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Genoscope Team Develops Hybrid Assembly Method Combining Oxford Nanopore, Illumina Data


NEW YORK (GenomeWeb) – Researchers at Genoscope, the national sequencing center in France, have developed a hybrid assembly method that creates nanopore synthetic reads by combining data from Oxford Nanopore's MinIon and the Illumina MiSeq.

In their proof-of-principle study, published last week in BMC Genomics, they showed that they could assemble a 3.6-mb bacterial genome into one contig with average accuracy of 99.99 percent.

Jean-Marc Aury, senior author of the study, told GenomeWeb that the method will be useful initially for smaller genomes, but as the throughput and accuracy of the MinIon increases, his team will use it for increasingly larger and more complex genomes.

Genoscope has been testing the MinIon since June, Aury said, and has so far performed about 30 runs on the MinIon. Using the hybrid method described in the study, his lab has obtained a nanopore synthetic error-free read as long as 91 kb.

In the study, the researchers describe a method that uses MinIon reads to form a template, which they use to recruit Illumina reads, forming a "seed read." The seed reads are then used to stitch together long, accurate, synthetic reads, Aury explained.

In addition, the team also published MinIon data from both an older and newer version of the chemistry, showing how the instrument has improved.

For instance, using the R7 chemistry, the average read length was around 2.3 kb, but with the newer R7.3 chemistry, the average read lengths were over 10 kb. In one run, with the R7.3 chemistry and a 20-kb fragment library, the team achieved an average read length of 14 kb.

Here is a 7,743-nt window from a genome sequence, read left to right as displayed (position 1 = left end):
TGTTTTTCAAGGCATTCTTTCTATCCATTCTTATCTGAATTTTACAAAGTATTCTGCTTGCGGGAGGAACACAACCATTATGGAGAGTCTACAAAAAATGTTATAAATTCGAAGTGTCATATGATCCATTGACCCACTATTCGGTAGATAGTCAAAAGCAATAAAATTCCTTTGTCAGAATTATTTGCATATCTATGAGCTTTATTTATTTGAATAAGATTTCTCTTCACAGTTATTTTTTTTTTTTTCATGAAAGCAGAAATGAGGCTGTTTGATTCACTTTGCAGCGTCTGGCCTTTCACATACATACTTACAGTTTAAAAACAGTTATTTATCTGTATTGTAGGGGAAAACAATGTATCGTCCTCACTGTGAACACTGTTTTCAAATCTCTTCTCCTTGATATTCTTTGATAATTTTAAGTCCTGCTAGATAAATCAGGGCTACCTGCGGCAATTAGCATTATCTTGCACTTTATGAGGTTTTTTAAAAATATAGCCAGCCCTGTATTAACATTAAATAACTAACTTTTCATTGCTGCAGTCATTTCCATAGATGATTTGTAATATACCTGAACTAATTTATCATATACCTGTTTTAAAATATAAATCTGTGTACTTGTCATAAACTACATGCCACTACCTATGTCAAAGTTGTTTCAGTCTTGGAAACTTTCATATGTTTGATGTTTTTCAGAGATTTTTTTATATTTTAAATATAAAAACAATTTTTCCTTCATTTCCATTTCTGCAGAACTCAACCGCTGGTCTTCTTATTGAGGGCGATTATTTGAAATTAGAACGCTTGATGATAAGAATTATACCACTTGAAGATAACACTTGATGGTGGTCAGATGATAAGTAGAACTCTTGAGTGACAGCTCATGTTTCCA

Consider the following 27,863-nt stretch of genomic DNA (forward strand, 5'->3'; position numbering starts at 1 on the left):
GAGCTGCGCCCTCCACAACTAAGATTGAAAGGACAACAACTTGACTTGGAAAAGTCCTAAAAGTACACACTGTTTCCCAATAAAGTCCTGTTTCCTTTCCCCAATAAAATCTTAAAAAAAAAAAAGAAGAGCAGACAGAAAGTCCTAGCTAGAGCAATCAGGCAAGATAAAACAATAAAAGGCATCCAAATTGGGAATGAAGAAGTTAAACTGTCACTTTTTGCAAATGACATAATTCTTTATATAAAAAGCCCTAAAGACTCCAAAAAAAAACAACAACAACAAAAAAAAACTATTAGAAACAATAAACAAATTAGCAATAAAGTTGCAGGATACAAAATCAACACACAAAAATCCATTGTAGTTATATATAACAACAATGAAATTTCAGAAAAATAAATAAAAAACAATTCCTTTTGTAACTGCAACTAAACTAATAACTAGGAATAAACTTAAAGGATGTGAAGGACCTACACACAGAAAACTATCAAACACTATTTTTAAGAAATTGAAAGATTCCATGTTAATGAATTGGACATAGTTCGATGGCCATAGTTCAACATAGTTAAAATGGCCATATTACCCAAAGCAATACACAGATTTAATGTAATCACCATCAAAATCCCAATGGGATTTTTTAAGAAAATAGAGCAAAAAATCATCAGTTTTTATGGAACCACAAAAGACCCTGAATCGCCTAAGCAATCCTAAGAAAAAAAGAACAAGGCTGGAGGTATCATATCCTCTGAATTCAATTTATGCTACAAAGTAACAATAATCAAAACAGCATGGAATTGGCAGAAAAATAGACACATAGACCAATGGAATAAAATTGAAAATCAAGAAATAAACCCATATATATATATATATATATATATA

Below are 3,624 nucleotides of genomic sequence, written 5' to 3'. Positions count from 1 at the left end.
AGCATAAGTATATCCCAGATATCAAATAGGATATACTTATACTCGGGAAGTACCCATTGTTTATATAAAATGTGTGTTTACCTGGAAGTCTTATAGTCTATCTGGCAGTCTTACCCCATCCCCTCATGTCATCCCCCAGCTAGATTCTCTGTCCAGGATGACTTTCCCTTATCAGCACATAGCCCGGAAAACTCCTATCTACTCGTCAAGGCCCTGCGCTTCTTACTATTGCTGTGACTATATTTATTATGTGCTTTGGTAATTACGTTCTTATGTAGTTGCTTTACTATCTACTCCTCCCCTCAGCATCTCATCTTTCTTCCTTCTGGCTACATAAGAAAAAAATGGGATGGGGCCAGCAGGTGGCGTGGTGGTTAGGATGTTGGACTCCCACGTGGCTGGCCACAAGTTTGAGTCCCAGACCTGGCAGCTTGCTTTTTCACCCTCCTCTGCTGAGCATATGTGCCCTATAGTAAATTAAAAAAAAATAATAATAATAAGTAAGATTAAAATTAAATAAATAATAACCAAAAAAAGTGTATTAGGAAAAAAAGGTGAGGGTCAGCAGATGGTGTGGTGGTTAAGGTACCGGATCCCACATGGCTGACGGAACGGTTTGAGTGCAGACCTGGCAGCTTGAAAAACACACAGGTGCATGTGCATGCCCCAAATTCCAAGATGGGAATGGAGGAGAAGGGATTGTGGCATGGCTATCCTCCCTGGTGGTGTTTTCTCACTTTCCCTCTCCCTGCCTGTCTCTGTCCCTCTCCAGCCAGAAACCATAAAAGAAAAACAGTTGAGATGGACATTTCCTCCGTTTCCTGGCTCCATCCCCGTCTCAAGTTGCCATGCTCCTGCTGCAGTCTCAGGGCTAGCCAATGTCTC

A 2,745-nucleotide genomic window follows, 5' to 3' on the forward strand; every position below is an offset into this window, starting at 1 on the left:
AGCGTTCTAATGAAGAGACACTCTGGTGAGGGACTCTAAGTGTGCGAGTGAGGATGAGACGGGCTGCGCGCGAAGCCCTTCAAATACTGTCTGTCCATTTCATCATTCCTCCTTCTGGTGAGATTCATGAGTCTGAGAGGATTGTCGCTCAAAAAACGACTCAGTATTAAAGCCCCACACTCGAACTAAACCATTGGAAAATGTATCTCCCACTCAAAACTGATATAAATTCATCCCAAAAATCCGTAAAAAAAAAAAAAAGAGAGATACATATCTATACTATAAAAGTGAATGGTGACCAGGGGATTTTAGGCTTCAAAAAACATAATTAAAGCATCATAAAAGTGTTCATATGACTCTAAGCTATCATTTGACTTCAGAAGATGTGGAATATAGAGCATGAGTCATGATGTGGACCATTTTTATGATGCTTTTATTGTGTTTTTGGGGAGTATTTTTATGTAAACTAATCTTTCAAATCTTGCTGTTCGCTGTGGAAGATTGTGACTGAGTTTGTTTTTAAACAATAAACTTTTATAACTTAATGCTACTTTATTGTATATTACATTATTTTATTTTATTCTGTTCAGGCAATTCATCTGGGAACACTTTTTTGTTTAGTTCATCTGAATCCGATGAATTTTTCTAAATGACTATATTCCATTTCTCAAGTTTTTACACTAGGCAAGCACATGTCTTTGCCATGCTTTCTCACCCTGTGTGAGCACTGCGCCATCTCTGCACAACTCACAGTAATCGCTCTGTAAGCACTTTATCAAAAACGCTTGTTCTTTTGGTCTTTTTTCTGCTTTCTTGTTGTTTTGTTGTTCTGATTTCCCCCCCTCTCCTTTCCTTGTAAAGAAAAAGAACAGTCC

The Genoscope team dubbed its hybrid assembly method NaS, for nanopore synthetic, and developed it because "existing assembly softwares were not implemented to deal with long reads with a high error rate," the authors wrote. Instead, NaS produces synthetic reads from both Oxford Nanopore and Illumina data that are long and accurate before doing assembly.

To demonstrate the method, the researchers sequenced the Acinetobacter baylyi genome with both the MinIon and the Illumina MiSeq.

Next, they used the nanopore reads to recruit Illumina reads that aligned to those reads, which they called seed reads. The researchers then used the seed reads to recruit other similar Illumina reads and performed a local assembly to create one single nanopore synthetic read.

This process, however, did not work for all regions of the genome, Aury said, leaving the team with some missing reads. "In those very low quality regions, there are no seed reads."

To address these areas, the group designed a second step, using the seed reads as a probe with the Illumina reads as a target and then creating a "dictionary of k-mers" to define the recruitment of the remaining reads. The group recruited an Illumina read to the seed read if it shared three non-overlapping 32-mers.